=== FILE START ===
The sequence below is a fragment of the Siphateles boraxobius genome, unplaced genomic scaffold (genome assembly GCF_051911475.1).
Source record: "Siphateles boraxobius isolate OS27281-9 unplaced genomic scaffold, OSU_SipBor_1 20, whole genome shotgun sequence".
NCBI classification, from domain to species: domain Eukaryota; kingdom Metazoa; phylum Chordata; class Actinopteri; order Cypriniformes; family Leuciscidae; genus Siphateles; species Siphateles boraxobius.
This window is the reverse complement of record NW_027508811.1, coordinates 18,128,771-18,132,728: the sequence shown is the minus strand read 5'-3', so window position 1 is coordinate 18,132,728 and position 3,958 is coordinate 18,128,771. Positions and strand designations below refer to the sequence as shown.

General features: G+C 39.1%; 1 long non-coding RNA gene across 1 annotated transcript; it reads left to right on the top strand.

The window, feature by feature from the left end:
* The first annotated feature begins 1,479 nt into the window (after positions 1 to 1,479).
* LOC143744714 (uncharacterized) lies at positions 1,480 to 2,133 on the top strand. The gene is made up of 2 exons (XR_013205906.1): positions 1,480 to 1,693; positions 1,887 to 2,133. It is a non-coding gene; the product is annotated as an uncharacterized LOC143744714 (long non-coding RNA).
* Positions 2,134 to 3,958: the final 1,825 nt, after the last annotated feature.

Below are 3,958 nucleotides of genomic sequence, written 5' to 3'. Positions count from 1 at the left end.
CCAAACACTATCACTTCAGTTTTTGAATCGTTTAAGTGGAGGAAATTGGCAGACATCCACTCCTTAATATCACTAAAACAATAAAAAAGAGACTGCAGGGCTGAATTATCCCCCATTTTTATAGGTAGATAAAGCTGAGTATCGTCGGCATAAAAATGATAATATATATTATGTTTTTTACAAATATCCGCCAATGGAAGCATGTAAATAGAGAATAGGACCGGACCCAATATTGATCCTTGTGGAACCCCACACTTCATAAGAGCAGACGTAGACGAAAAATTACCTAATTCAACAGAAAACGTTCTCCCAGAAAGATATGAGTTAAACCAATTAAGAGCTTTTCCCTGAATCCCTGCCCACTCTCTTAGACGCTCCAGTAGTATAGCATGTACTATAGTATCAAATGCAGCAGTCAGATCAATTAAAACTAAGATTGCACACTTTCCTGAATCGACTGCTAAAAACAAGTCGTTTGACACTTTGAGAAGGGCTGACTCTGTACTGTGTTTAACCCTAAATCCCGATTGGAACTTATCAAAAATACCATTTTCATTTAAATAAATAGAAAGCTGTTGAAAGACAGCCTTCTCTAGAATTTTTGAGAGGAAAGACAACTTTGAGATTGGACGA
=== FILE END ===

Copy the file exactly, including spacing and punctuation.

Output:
The sequence below is a fragment of the Siphateles boraxobius genome, unplaced genomic scaffold (genome assembly GCF_051911475.1).
Source record: "Siphateles boraxobius isolate OS27281-9 unplaced genomic scaffold, OSU_SipBor_1 20, whole genome shotgun sequence".
NCBI classification, from domain to species: domain Eukaryota; kingdom Metazoa; phylum Chordata; class Actinopteri; order Cypriniformes; family Leuciscidae; genus Siphateles; species Siphateles boraxobius.
This window is the reverse complement of record NW_027508811.1, coordinates 18,128,771-18,132,728: the sequence shown is the minus strand read 5'-3', so window position 1 is coordinate 18,132,728 and position 3,958 is coordinate 18,128,771. Positions and strand designations below refer to the sequence as shown.

General features: G+C 39.1%; 1 long non-coding RNA gene across 1 annotated transcript; it reads left to right on the top strand.

The window, feature by feature from the left end:
* The first annotated feature begins 1,479 nt into the window (after positions 1 to 1,479).
* LOC143744714 (uncharacterized) lies at positions 1,480 to 2,133 on the top strand. The gene is made up of 2 exons (XR_013205906.1): positions 1,480 to 1,693; positions 1,887 to 2,133. It is a non-coding gene; the product is annotated as an uncharacterized LOC143744714 (long non-coding RNA).
* Positions 2,134 to 3,958: the final 1,825 nt, after the last annotated feature.

Below are 3,958 nucleotides of genomic sequence, written 5' to 3'. Positions count from 1 at the left end.
CCAAACACTATCACTTCAGTTTTTGAATCGTTTAAGTGGAGGAAATTGGCAGACATCCACTCCTTAATATCACTAAAACAATAAAAAAGAGACTGCAGGGCTGAATTATCCCCCATTTTTATAGGTAGATAAAGCTGAGTATCGTCGGCATAAAAATGATAATATATATTATGTTTTTTACAAATATCCGCCAATGGAAGCATGTAAATAGAGAATAGGACCGGACCCAATATTGATCCTTGTGGAACCCCACACTTCATAAGAGCAGACGTAGACGAAAAATTACCTAATTCAACAGAAAACGTTCTCCCAGAAAGATATGAGTTAAACCAATTAAGAGCTTTTCCCTGAATCCCTGCCCACTCTCTTAGACGCTCCAGTAGTATAGCATGTACTATAGTATCAAATGCAGCAGTCAGATCAATTAAAACTAAGATTGCACACTTTCCTGAATCGACTGCTAAAAACAAGTCGTTTGACACTTTGAGAAGGGCTGACTCTGTACTGTGTTTAACCCTAAATCCCGATTGGAACTTATCAAAAATACCATTTTCATTTAAATAAATAGAAAGCTGTTGAAAGACAGCCTTCTCTAGAATTTTTGAGAGGAAAGACAACTTTGAGATTGGACGA